Sunday, 5 July 2009
Slumdog millionaire, months late
The whole world's been buzzing about Danny Boyle's film Slumdog Millionaire, and I came to Anil Kapoor fandom long before the film's European release. The love affair started by seeing the film Taal, in which Kapoor plays the role of an opportunist mogul of Mumbai music business. He is extremely cynical and entertaining in the cynicism. I have not come across any other Indian actor or actress with similar scope for the ironic. He speaks straight to me without any cultural translations. I would love to find the female equivalent of AK, someone ruthlessly bitchy, who at the same time loves the people she's with (although she would never admit it).
Curiously enough, I didn't rush to see Slumdog during its Finnish première, but waited until early July. The whole event just seemed overcrowded. Didn't feel any pressure to be there. Funnily enough, the kids insisted. It seemed to belong to their repertoire of films to see, not mine. I succumbed.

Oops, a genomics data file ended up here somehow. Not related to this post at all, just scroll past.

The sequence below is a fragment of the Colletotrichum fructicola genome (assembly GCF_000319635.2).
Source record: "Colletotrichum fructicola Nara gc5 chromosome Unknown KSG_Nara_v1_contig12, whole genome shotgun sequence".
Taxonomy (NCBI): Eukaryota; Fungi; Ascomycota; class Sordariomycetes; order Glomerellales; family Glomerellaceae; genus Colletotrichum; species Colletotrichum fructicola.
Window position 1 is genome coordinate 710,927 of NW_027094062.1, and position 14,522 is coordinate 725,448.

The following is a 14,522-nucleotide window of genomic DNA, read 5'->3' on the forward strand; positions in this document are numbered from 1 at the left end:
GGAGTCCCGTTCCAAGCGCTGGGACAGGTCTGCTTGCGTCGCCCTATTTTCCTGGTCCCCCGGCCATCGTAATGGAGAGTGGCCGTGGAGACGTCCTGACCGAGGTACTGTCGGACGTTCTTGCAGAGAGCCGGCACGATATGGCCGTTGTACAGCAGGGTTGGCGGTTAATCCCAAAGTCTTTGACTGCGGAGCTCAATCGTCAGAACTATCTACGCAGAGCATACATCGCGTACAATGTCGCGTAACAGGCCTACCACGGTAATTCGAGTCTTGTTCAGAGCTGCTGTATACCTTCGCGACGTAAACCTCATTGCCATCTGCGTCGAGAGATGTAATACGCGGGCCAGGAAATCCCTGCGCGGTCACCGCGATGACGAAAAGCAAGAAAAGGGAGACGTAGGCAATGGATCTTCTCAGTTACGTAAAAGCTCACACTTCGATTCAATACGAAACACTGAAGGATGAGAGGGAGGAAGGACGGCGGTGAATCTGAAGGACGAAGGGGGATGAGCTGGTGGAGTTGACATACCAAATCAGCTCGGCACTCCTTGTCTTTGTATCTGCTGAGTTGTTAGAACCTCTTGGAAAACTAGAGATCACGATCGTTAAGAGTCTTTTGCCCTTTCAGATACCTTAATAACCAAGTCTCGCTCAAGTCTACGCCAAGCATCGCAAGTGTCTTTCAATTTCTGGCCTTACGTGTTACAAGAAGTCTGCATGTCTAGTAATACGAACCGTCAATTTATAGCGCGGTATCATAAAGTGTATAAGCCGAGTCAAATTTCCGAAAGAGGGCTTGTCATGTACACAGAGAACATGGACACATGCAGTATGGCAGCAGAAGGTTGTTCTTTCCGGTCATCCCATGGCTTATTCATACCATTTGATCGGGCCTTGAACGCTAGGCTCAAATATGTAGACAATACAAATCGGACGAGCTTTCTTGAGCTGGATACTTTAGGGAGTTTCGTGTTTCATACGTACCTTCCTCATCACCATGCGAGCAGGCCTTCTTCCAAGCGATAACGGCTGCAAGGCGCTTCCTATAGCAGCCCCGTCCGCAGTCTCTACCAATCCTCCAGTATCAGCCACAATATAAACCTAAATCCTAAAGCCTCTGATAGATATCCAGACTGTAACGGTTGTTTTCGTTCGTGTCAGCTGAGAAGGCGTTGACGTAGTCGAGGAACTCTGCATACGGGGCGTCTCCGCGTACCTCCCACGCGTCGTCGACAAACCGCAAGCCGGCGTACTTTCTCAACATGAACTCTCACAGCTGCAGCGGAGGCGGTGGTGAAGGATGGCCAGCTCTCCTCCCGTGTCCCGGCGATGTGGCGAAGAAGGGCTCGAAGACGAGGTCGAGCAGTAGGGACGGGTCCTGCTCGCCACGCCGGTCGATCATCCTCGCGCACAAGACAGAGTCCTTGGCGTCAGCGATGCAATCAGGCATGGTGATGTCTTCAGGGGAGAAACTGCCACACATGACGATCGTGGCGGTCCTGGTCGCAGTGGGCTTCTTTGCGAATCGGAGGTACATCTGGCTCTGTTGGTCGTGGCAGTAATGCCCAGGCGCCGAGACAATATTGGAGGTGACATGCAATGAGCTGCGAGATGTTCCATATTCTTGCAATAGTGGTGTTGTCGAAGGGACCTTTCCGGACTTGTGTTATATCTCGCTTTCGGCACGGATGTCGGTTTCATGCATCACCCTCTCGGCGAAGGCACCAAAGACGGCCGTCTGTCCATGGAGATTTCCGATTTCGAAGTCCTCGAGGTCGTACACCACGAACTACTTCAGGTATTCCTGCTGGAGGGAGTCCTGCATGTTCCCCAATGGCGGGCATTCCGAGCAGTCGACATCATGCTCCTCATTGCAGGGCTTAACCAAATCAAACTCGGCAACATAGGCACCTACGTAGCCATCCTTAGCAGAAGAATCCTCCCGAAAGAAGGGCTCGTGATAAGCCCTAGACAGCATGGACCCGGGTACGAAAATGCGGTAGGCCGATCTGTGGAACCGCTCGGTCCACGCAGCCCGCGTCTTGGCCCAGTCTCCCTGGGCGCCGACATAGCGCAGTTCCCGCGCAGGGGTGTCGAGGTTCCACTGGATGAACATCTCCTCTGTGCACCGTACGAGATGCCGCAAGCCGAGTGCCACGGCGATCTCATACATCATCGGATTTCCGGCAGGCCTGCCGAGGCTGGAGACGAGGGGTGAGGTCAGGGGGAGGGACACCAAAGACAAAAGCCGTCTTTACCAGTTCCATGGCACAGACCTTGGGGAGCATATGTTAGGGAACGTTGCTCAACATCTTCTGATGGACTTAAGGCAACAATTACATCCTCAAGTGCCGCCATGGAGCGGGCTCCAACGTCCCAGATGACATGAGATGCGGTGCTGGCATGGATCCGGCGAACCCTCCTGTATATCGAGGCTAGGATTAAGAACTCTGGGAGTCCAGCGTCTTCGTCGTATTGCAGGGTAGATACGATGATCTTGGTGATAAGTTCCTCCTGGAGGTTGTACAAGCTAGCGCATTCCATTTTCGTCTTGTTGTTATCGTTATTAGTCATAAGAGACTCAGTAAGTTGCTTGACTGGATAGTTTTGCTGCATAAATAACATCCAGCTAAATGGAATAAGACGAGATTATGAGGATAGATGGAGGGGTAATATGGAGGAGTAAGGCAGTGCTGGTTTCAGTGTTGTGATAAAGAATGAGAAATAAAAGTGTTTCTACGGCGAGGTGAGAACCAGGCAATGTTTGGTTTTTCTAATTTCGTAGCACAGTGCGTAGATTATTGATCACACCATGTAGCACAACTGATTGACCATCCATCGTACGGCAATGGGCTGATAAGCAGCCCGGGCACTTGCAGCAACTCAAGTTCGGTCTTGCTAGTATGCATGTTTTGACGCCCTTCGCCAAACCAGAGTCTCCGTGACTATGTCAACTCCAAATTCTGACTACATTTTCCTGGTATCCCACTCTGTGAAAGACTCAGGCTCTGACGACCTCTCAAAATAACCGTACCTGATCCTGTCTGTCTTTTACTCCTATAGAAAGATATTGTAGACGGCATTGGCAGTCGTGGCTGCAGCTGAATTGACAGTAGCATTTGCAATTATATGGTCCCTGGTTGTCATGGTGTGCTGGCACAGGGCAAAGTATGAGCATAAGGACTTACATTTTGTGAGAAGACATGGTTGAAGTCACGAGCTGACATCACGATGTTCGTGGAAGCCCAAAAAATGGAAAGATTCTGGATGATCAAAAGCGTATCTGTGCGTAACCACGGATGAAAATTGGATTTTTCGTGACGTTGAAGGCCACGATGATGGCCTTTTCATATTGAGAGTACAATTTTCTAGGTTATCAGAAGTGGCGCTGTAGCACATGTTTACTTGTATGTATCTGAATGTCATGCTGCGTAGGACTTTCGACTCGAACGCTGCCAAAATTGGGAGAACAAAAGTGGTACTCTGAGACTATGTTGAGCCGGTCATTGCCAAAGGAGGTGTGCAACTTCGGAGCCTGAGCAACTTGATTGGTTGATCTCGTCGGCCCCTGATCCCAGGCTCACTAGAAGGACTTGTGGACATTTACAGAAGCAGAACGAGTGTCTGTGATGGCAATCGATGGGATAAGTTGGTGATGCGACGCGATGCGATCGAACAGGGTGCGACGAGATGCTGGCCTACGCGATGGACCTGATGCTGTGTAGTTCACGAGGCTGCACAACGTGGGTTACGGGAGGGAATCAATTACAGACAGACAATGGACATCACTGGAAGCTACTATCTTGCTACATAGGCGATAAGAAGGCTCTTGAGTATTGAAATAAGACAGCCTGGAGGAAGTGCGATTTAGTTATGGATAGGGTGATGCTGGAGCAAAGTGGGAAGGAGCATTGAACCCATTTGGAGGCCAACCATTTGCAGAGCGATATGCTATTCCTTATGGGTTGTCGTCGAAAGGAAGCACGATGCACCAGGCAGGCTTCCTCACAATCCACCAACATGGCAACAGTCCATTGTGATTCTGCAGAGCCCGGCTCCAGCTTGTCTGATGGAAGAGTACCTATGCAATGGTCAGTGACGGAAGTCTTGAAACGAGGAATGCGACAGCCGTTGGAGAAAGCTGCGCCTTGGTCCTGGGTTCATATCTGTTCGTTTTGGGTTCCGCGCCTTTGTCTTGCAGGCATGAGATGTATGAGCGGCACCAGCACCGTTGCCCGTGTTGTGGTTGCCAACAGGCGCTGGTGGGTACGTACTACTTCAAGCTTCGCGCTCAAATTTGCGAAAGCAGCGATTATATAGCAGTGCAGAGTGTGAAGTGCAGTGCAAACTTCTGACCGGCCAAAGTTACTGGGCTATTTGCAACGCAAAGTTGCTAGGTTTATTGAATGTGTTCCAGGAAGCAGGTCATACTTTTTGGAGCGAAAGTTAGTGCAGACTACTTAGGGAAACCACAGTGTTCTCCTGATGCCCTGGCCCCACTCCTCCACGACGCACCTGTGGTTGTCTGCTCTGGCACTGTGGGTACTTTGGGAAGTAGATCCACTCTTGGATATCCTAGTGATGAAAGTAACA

I have seen too many films with AK as the crook, or the competing older groom, or the streetwise Indian professional - it would be difficult to imagine him in another kind of role. He is Indian secular urbanity embodied, I would find it difficult to view him in the role of a village patriarch, or a spiritual authority. He is the sleek urbanite with vicious manners, who often has to go through a fierce moral battle before coming to terms with the surrounding humanity.
I smuggled an underaged child to see the film. Nobody stopped us at the gates, though he was 5 years too young. I was first afraid it might be too rough for the kids to see, but it wasn't. So good it was I got myself a copy of the DVD at Heathrow during a conference trip, with a set of fan postcards included. Now I only miss the T-shirt, and I assume it also can be easily arranged. India is not lagging behind terribly in the commodification of film stars. I plan to travel there later this year. How many kgs of Bollywood materials will I bring along?
It was curious to see a film about Indian slum children that did not automatically envoke soppiness in the corner of the eye of a middle-aged European female (I almost always cry); the economy of emotions was more complex, and the film did also appeal to the spectator's analytical skills.
That kind of alienating effect is unusual when viewing Hollywood/Bollywood films of today. I expect to actually learn something from the film after a couple of rounds of more careful screening.